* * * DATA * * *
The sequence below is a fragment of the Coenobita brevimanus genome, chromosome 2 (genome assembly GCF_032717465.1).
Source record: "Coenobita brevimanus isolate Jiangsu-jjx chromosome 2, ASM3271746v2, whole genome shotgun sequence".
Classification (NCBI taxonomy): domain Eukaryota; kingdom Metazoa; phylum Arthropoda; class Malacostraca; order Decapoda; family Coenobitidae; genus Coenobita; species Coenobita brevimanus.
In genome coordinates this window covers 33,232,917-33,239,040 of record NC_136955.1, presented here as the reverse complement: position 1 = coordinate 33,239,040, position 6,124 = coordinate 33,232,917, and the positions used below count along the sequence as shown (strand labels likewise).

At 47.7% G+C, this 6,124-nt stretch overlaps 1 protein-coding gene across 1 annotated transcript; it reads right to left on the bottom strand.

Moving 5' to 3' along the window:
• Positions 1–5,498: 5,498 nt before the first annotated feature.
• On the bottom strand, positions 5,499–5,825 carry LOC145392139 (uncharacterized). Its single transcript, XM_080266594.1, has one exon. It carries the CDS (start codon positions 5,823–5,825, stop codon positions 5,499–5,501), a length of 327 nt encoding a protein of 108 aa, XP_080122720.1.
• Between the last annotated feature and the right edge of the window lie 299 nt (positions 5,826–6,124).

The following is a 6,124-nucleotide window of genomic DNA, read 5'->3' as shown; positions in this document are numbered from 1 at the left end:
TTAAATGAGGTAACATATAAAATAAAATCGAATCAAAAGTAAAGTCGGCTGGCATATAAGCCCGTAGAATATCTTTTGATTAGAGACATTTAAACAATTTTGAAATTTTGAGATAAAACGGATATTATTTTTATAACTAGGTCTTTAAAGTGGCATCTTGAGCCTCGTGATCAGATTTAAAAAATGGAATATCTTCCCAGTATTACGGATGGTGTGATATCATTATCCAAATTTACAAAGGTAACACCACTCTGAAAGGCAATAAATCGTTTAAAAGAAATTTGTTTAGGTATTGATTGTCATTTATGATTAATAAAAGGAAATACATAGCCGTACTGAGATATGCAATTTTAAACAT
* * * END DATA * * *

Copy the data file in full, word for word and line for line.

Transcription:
The sequence below is a fragment of the Coenobita brevimanus genome, chromosome 2 (genome assembly GCF_032717465.1).
Source record: "Coenobita brevimanus isolate Jiangsu-jjx chromosome 2, ASM3271746v2, whole genome shotgun sequence".
Classification (NCBI taxonomy): domain Eukaryota; kingdom Metazoa; phylum Arthropoda; class Malacostraca; order Decapoda; family Coenobitidae; genus Coenobita; species Coenobita brevimanus.
In genome coordinates this window covers 33,232,917-33,239,040 of record NC_136955.1, presented here as the reverse complement: position 1 = coordinate 33,239,040, position 6,124 = coordinate 33,232,917, and the positions used below count along the sequence as shown (strand labels likewise).

At 47.7% G+C, this 6,124-nt stretch overlaps 1 protein-coding gene across 1 annotated transcript; it reads right to left on the bottom strand.

Moving 5' to 3' along the window:
• Positions 1–5,498: 5,498 nt before the first annotated feature.
• On the bottom strand, positions 5,499–5,825 carry LOC145392139 (uncharacterized). Its single transcript, XM_080266594.1, has one exon. It carries the CDS (start codon positions 5,823–5,825, stop codon positions 5,499–5,501), a length of 327 nt encoding a protein of 108 aa, XP_080122720.1.
• Between the last annotated feature and the right edge of the window lie 299 nt (positions 5,826–6,124).

The following is a 6,124-nucleotide window of genomic DNA, read 5'->3' as shown; positions in this document are numbered from 1 at the left end:
TTAAATGAGGTAACATATAAAATAAAATCGAATCAAAAGTAAAGTCGGCTGGCATATAAGCCCGTAGAATATCTTTTGATTAGAGACATTTAAACAATTTTGAAATTTTGAGATAAAACGGATATTATTTTTATAACTAGGTCTTTAAAGTGGCATCTTGAGCCTCGTGATCAGATTTAAAAAATGGAATATCTTCCCAGTATTACGGATGGTGTGATATCATTATCCAAATTTACAAAGGTAACACCACTCTGAAAGGCAATAAATCGTTTAAAAGAAATTTGTTTAGGTATTGATTGTCATTTATGATTAATAAAAGGAAATACATAGCCGTACTGAGATATGCAATTTTAAACAT